Thirty 18 MiB files is a total of 540 MiB, and using the max rate of traffic, it means that at a minimum, it will take 80 seconds for all 30 laptops to read the database files that Office 2004 stores in the Microsoft Office User Data folder. That's one and one third minutes that the students have to wait, just to launch Microsoft Office 2004. All of the laptops are reading data at the same time, so it's not like one computer will read the whole database file, then the next computer will read its whole database file, and so on; no, the laptops will all be competing to get data from their database files, and everyone will essentially finish at the same time.

The Burning

But wait. We're talking about real-world conditions here, so let's use some real-world inputs. Realistically, the max speed you're going to get through an 802.11g router is probably more around 20 Mbps, not 54. Also, sometimes two classrooms of 30 laptops each attempt to connect to the server. And then, of course, not only does Microsoft Office need to read the Database file, but it needs to read its preferences (also stored in the home folder, which will also need to be retrieved via the network) and load the application into memory.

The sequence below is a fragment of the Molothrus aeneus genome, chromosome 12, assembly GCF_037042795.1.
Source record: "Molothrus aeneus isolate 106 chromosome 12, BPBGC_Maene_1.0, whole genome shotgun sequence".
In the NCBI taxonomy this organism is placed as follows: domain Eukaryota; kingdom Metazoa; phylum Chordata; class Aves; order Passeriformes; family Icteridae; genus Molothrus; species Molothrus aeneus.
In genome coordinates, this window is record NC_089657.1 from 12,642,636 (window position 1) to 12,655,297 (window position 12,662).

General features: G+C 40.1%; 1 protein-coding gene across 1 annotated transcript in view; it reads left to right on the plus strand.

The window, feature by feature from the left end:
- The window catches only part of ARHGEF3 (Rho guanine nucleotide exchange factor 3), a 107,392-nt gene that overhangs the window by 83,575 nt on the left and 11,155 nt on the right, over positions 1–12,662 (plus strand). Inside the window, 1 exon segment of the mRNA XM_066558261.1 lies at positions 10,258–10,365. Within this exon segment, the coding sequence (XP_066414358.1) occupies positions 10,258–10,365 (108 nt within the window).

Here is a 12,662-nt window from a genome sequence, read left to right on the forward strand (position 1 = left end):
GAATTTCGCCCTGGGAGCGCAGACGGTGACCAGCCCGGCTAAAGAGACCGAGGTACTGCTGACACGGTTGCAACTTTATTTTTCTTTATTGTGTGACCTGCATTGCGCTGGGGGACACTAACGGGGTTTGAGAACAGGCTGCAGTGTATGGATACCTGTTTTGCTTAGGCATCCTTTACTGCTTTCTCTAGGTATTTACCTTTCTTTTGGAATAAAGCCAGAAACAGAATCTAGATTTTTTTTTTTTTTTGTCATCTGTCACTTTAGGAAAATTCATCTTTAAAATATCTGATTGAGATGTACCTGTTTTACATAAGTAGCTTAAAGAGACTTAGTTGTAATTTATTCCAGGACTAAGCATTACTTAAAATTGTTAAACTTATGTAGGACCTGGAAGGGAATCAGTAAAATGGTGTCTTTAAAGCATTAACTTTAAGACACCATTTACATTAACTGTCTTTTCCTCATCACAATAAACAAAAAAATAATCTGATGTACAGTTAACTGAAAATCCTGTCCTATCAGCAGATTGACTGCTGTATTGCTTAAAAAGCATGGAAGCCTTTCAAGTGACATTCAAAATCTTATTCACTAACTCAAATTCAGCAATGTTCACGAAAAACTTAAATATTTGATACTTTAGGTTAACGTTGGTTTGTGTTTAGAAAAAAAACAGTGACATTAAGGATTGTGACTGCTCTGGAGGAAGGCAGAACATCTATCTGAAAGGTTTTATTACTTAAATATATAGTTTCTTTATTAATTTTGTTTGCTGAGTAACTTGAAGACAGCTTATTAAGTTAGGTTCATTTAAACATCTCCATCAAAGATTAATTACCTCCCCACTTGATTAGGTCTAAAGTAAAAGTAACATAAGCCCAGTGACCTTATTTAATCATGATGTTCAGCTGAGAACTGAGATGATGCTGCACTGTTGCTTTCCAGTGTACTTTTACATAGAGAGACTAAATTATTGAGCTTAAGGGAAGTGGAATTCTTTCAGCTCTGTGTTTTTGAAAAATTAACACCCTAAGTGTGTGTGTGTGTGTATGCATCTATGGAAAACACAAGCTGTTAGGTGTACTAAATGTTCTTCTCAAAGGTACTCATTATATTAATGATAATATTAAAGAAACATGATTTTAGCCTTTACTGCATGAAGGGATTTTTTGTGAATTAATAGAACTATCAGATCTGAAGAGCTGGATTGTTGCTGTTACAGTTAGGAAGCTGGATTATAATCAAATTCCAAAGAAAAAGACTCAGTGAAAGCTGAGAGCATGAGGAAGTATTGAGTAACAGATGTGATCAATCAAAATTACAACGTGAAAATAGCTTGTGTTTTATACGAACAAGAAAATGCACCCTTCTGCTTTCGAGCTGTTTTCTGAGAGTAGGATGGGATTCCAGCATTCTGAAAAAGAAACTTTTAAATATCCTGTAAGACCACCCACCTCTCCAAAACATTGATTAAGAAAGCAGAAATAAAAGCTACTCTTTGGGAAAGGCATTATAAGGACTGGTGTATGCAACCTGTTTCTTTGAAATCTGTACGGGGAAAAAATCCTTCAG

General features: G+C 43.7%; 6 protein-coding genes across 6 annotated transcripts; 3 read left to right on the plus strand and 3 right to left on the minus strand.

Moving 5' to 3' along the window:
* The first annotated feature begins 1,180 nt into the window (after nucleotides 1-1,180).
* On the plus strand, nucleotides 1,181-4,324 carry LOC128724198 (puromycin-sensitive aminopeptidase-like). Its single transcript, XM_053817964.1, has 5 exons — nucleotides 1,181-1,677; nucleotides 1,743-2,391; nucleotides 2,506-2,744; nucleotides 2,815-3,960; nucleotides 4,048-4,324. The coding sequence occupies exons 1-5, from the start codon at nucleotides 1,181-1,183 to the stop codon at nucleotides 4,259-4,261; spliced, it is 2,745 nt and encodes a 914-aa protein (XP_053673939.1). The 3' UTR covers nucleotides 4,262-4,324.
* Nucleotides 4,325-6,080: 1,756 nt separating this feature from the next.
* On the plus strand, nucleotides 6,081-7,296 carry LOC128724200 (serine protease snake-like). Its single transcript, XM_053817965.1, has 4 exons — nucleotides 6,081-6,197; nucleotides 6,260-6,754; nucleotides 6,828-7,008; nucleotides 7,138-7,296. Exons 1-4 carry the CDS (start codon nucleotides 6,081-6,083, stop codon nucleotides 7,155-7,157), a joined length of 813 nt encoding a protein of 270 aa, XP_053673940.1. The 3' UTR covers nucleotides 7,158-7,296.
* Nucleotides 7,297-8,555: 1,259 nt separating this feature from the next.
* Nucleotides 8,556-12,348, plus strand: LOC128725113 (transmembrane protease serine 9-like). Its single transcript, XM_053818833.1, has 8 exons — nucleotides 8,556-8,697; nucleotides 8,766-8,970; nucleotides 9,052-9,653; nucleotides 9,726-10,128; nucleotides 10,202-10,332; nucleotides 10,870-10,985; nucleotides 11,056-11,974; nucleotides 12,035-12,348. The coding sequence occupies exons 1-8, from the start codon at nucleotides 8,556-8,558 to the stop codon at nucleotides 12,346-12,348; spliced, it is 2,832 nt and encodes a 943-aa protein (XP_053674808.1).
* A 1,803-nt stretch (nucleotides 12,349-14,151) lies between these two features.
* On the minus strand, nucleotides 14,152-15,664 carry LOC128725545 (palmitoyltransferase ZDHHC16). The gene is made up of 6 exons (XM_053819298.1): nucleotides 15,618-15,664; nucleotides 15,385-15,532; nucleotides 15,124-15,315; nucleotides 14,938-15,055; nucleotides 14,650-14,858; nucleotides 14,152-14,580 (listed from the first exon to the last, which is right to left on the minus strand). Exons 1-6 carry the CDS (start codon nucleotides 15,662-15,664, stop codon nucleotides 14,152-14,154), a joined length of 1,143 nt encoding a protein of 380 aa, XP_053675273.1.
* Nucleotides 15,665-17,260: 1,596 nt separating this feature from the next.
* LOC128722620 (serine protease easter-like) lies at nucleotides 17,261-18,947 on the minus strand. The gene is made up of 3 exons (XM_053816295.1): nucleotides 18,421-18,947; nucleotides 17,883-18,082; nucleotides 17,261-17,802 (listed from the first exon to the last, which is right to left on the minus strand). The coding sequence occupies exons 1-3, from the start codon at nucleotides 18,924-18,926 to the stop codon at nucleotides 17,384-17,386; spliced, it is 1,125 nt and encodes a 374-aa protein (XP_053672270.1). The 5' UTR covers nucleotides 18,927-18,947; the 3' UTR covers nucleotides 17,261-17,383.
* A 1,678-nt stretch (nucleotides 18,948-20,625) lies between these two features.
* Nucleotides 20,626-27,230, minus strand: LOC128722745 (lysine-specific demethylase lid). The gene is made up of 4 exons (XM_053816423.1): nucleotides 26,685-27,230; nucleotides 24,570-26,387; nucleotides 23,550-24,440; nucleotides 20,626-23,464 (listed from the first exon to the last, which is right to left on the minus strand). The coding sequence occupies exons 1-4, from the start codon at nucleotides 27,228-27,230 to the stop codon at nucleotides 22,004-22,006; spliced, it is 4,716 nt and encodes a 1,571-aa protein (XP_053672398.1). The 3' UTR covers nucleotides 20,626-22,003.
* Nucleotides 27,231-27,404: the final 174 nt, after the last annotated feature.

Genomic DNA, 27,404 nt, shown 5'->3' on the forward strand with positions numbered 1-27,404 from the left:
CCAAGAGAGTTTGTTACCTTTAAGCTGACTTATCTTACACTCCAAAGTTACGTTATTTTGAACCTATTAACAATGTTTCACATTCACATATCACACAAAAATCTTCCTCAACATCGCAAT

And guess what? To add insult to injury, stock Office 2004 preferences come in at a whopping 3.5 MiB.

So let's do that calculation again. We have 60 x 21.5 = 1290 MiB of data to retrieve simultaneously, via a 2.5 MiB/s wireless connection, which comes out to an 8.6 minute launch, which probably translates to 9 minutes if you include the memory loading time.

This is not some theoretical thought experiment. This has happened. Many times. To the point where projects that were going to be created on these laptops have been delayed by weeks because of the inability to use Office. (One project in particular uses the Notebook functionality of Word; the only recommended product I've heard of that can compete with the notebook features of Office is Circus Ponies' Notebook.)